Before moving on, just one more thing about that press conference

Talk about bad timing. Yesterday, I received the unsolicited e-mail (spam) on the right for a webinar that promises to teach me how to be insanely great in front of any audience, just like Steve Jobs.

Yet at the same time, I was being flooded with lots of analysis informing me what I already knew: Last Friday, Steve Jobs was not insanely great in front of an audience of hand-picked journalists, bloggers and fanboys.

The event once more demonstrated that, despite the mythical skills Apple and its vendors have to develop and engineer great products, create brilliant advertising and deliver a great retail experience, Steve Jobs & Apple still adhere to a form of public relations (or whatever it’s called these days) that is rooted in the belief that “the media” and “the message” are things that can and should be “managed.” How they responded (or, for three weeks, didn’t) to the iPhone antenna situation reveals, despite their mythical strengths, they have a mythical weakness; an achilles heel.

The Friday fiasco displayed also that when the management of “the message” doesn’t go according to the way “they” want it to go, they stop being insanely great and just start being insane.

It’s really hard to blame them. Apple fanboys (and despite my denials, I clearly am one) have done all we can to prevent Apple from developing the skills necessary to respond to the type of skepticism and negativity every other company or cause must face on a daily basis. Steve Jobs & Apple, because they have such loyal fanboys and tech-media lap dogs, have never had to actually “pitch” a story like every other company or cause has to do. They don’t “pitch,” they decide “who” gets “what.”

Because of that, when in comes to responding to hostile or skeptical media coverage, Jobs & Co. seem to be like a presidential contender who’s been able to skip the primaries and go straight to the general election — missing all the vetting and the hundreds of debates that help to surface any weakness or  issues of concern, providing time to develop the skills necessary to respond to any situation. Jobs demonstrated what I’ve never seen him do in front of an audience: He not only lost his cool, he lost his charm.

He was a like an arena rock star  who can’t perform acoustic. Jobs — as the spammer believes — is a rock star who is insanely great when in front of any audience with a remote control in his hand. But Friday made it clear he  hasn’t developed even the rookie skills necessary to play in front of a hostile crowd who start booing (even though no one actually did on Friday, at least in the room).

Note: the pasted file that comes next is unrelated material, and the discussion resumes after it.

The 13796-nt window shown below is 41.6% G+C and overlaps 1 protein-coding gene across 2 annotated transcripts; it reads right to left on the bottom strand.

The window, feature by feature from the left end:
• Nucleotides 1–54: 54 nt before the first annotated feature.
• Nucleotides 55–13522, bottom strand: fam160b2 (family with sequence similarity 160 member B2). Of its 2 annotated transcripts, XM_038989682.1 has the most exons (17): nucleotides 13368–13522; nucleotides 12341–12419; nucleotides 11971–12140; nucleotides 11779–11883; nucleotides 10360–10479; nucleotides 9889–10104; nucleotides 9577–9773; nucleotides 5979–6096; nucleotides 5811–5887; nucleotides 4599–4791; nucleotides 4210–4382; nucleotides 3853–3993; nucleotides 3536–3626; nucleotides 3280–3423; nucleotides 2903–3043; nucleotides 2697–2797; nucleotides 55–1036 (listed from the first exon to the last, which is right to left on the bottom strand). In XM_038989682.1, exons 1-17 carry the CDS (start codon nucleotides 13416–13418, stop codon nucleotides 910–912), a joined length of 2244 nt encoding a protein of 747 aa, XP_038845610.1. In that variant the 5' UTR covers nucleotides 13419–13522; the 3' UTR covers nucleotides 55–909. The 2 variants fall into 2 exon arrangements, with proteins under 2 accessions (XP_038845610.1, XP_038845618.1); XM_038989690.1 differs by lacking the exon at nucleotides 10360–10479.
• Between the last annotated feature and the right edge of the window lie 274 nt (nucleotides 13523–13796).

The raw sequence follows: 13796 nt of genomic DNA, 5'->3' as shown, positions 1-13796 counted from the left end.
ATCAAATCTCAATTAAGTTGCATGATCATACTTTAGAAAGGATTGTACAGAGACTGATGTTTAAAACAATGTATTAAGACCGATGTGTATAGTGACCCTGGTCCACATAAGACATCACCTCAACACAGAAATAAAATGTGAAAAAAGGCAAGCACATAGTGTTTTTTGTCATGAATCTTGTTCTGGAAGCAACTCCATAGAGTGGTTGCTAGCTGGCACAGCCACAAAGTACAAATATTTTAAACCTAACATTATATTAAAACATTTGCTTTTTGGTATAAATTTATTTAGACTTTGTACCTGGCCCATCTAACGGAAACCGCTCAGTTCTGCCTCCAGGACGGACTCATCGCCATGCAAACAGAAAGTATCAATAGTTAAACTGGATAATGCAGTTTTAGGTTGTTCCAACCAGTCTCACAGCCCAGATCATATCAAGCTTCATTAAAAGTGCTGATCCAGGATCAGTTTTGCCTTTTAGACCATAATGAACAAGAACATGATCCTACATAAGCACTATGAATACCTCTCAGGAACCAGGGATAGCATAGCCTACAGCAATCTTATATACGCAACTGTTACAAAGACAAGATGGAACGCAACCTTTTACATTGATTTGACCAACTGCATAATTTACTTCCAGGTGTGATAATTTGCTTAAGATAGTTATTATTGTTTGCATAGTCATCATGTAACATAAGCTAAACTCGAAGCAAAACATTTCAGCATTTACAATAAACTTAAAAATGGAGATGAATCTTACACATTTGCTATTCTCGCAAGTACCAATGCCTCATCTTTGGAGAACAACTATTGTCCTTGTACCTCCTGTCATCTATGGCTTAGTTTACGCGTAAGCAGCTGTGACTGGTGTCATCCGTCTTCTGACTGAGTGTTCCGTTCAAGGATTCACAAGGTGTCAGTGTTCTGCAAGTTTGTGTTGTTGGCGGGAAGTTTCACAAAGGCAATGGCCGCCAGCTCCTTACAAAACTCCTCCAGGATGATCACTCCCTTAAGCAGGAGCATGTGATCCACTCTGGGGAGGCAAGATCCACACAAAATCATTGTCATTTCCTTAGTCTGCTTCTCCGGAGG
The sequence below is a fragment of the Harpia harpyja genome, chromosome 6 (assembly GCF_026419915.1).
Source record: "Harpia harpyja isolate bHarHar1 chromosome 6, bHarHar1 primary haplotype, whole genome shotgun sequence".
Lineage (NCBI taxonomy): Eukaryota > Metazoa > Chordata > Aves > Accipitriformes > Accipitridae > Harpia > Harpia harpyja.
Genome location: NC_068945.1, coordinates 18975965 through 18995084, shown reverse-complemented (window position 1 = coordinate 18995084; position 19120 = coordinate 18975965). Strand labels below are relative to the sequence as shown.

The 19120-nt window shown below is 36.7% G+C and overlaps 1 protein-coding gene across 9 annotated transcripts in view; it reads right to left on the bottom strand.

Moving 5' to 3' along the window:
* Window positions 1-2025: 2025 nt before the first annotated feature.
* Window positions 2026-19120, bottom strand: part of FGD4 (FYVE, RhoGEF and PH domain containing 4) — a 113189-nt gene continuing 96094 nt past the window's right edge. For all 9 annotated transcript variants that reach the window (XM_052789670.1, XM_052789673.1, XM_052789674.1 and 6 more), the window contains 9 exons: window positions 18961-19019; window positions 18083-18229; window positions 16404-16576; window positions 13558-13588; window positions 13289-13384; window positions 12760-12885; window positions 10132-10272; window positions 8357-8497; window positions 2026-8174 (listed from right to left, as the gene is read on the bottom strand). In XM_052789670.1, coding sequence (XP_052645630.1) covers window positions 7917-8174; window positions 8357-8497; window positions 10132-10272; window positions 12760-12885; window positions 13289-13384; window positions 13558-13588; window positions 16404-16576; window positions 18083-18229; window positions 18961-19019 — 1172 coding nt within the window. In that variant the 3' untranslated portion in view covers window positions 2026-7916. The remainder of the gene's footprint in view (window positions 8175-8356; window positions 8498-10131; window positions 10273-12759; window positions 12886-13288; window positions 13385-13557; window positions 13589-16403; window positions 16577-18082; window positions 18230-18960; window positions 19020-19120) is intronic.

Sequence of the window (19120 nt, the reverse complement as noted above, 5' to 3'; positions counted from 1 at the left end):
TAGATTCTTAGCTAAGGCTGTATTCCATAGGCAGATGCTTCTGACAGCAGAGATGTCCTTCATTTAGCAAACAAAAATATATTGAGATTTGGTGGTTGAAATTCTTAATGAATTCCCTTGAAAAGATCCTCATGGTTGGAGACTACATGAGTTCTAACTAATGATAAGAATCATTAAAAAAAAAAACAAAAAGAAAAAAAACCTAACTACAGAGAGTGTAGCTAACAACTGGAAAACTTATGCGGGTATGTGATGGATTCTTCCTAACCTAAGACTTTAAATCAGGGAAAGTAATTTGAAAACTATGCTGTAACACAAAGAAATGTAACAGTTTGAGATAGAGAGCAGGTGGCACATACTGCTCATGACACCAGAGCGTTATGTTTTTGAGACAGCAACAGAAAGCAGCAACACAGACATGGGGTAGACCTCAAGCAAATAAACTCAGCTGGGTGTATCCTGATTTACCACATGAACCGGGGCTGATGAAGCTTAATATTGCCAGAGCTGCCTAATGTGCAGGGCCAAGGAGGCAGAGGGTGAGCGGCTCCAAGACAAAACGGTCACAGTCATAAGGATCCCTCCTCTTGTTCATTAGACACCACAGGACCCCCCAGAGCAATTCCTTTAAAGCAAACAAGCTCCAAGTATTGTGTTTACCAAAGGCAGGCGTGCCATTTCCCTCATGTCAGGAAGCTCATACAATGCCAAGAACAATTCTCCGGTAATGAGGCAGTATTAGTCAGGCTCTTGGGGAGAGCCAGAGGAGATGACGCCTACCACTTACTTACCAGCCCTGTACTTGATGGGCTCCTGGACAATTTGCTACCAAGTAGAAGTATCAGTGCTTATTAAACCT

As I indicated in my post last week, I agree with Apple — I, too, don’t believe Apple has a hardware problem. But that’s not the point: It should be clear to even the company’s most ardent supporters, Apple’s response to this entire situation is a major problem. Like Nixon and Clinton and a parade of others should have taught us by now, it’s more often the response to a -gate that brings one down, not the -gate itself.

Of course, most fanboys have responded like Apple  wanted them to: Defending the iPhone’s integrity and praising Jobs for being passionate — or, as one blogger has characterize it, “He’s not arrogant, he’s an artist.” My response: He has perfected the art of arrogance.

Anyone who has raised a child can recognize the behavior Steve Jobs displayed last Friday when he started describing articles in the New York Times and Bloomberg as “a crock” and “bullshit.” It’s called, “being spoiled.”

Fanboys have spoiled Apple. By making excuses for him like “it’s okay for him to be arrogant because he’s an artist” you are saying “the rules that apply for everyone else, don’t apply to you.” But you’re lying. They do. And one day, because they’ve always been told to “forget what they’re saying, you’re perfect,” you discover they start acting as if they really believe they have a free-pass to do whatever they want, and respond however they want: that the rules everyone else must follow do not apply to “artists.”

The end.


I’ll continue to sing praises of Apple products — I have a post nearly ready about a great iPad app I’m using — but I will never let my love of those products and my admiration of the artistry of Steve Jobs interfere with my ability to recognize a train wreck when I see one. Other fan boys should help Apple out by doing the same.

Later: Dave Winer suggests this shouldn’t be my last word on this subject (and he’s likely correct) and continues to provide the kind of advice Apple should listen to — but probably won’t.